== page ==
Seasons Greetings from ESSA
A message from Dr. Lucy Heady, CEO of ESSA, as she highlights key achievements from 2020 to end the year.
As we near the end of an epic 2020, I wanted to take a moment to reflect on ESSA’s achievements during this unprecedented year.
It has been a turbulent time for us all and we at ESSA have been grateful that the team has stayed safe and well throughout.
Back in March when the global pandemic hit, the ESSA team were lucky to already working remotely. We adapted quickly, focusing on maintaining our support to those at the forefront of education in sub-Saharan Africa.
Adapting did not come without challenges. Most notably the strain placed on many of our partners and the tertiary education sector in sub-Saharan Africa, are highlighted in our Learning in Crisis report.
Despite these, I am incredibly proud of our partners and those we work with – including students, educators and policy leaders – for coming together to protect education as a fundamental right for all during this crisis.
No one will remember 2020 fondly but looking back on the year, there are many achievements we can be proud of, and our contributions to transforming education together give me hope for a brighter 2021.
Here are some of the highlights:
In January we kicked off the year by continuing to work on solutions to the faculty crisis in Ghana, alongside the Ghanaian government, to develop practical tools for faculty recruitment.
We continued to work with our expert consortium of partners - IUCEA, AAU and PRB - to run a workshop in March in Kampala, Uganda, to begin exploring the faculty crisis in East Africa.
In April we saw the launch of our first Impact Report, highlighting ESSA’s journey from start-up. We also brought together a group of scholarship funders and providers to talk about how we could work together to increase the impact of scholarships for young people.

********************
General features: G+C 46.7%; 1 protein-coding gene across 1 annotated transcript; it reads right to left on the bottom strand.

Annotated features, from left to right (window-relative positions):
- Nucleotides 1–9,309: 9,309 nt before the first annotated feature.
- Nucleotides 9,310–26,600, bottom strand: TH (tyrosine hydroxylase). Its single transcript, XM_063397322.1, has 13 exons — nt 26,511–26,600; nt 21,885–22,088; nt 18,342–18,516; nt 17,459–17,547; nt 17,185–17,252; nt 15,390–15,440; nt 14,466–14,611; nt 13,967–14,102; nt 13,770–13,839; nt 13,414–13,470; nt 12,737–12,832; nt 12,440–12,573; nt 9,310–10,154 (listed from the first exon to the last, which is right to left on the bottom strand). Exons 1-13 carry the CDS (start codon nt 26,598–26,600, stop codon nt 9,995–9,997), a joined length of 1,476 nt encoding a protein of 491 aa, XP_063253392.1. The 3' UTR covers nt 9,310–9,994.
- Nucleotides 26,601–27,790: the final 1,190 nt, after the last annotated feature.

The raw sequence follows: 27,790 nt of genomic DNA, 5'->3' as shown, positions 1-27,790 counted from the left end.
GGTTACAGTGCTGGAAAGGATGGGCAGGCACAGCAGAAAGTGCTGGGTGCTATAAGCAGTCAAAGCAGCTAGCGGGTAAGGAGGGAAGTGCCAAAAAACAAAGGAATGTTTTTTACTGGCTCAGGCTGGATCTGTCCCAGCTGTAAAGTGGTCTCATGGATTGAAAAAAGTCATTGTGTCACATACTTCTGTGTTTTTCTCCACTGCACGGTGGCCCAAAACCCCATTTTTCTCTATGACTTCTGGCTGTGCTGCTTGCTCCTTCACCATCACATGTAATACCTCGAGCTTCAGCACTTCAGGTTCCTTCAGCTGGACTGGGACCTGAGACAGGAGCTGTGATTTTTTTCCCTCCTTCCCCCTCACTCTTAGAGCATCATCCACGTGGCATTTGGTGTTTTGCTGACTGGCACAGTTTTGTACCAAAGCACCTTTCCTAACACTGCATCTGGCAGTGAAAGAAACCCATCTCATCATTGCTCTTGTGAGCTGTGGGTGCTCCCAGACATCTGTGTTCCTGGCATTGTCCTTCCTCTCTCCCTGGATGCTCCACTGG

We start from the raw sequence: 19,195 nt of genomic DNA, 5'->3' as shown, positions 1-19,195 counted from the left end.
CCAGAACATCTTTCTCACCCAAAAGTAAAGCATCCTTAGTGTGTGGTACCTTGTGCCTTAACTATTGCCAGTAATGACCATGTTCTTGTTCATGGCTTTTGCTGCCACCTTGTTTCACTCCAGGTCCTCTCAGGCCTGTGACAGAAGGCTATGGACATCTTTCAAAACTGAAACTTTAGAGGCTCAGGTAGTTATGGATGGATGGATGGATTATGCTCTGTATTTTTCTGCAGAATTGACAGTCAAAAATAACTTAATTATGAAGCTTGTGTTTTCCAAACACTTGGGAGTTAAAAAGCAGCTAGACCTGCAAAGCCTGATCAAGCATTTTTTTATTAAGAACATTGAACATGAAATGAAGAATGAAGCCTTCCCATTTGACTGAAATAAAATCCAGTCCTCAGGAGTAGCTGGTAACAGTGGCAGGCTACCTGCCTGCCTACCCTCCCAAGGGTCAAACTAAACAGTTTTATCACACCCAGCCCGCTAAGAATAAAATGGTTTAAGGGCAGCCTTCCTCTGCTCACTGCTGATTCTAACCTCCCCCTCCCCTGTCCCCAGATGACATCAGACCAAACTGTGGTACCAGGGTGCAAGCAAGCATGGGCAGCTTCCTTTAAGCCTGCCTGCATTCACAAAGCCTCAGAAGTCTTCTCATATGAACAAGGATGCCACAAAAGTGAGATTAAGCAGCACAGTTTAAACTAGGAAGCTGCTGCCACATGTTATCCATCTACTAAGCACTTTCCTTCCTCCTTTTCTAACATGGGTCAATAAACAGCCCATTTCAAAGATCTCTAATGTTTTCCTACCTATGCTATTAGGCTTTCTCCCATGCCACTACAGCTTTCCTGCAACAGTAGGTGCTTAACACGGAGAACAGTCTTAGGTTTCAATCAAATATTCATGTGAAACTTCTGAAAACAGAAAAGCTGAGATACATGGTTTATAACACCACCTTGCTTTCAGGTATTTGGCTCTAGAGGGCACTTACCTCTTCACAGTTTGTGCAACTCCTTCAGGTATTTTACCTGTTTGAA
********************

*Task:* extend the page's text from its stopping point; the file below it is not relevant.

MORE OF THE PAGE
I was honoured to be appointed as ESSA CEO in June and hit the ground running with a busy month. In an extremely proud moment, our scholarships analysis was featured in UNESCO’s 2020 Global Education Monitoring (GEM) report, as the monitoring of the SDG on scholarships. The Financial Times reported on our analysis – showing this work is not only of use to the sector, but a broader public good.
Our team and Board expanded, most notably with the exciting appointment of our three new Trustees in July; Nancy, Dolika and Kendi. Each of whom have brought invaluable expertise, energy and ideas.
In August we were delighted to see further use of our African Education Research Database, created in partnership with the REAL Centre at the University of Cambridge to raise the profile of African research in the field of education. Two new academic articles were published drawing on over 4,000 pieces of research now available in the database.
In September we put our scholarships evidence into action, launching the African Scholarship hub which hosts scholarships from over 350 providers. This is a step towards our aim of increasing access to higher education for students from sub-Saharan Africa.
In October we ran workshops to explore increasing access to vital education data for use by African scholars and policy makers.
November saw the launch of our survey for female students, graduates and faculty; to better understand the barriers they face accessing leadership skills and roles.
In a lovely way to end the year, we launched our African Jobs Board in December – the first pan-African academic jobs board - in partnership with Warwick Employment Group and AAU.
In 2021, we will seek to build on these successes, ensuring that evidence and data have a real impact on outcomes for young people. It will be a particularly important year for us as we will be turning 5 years old.
We hope you will continue to be part of our mission as we launch an ambitious 5-year strategy designed to support a data and evidence-led transformation of tertiary education in sub-Saharan Africa.
I wish you all a peaceful holiday season and prosperous New Year.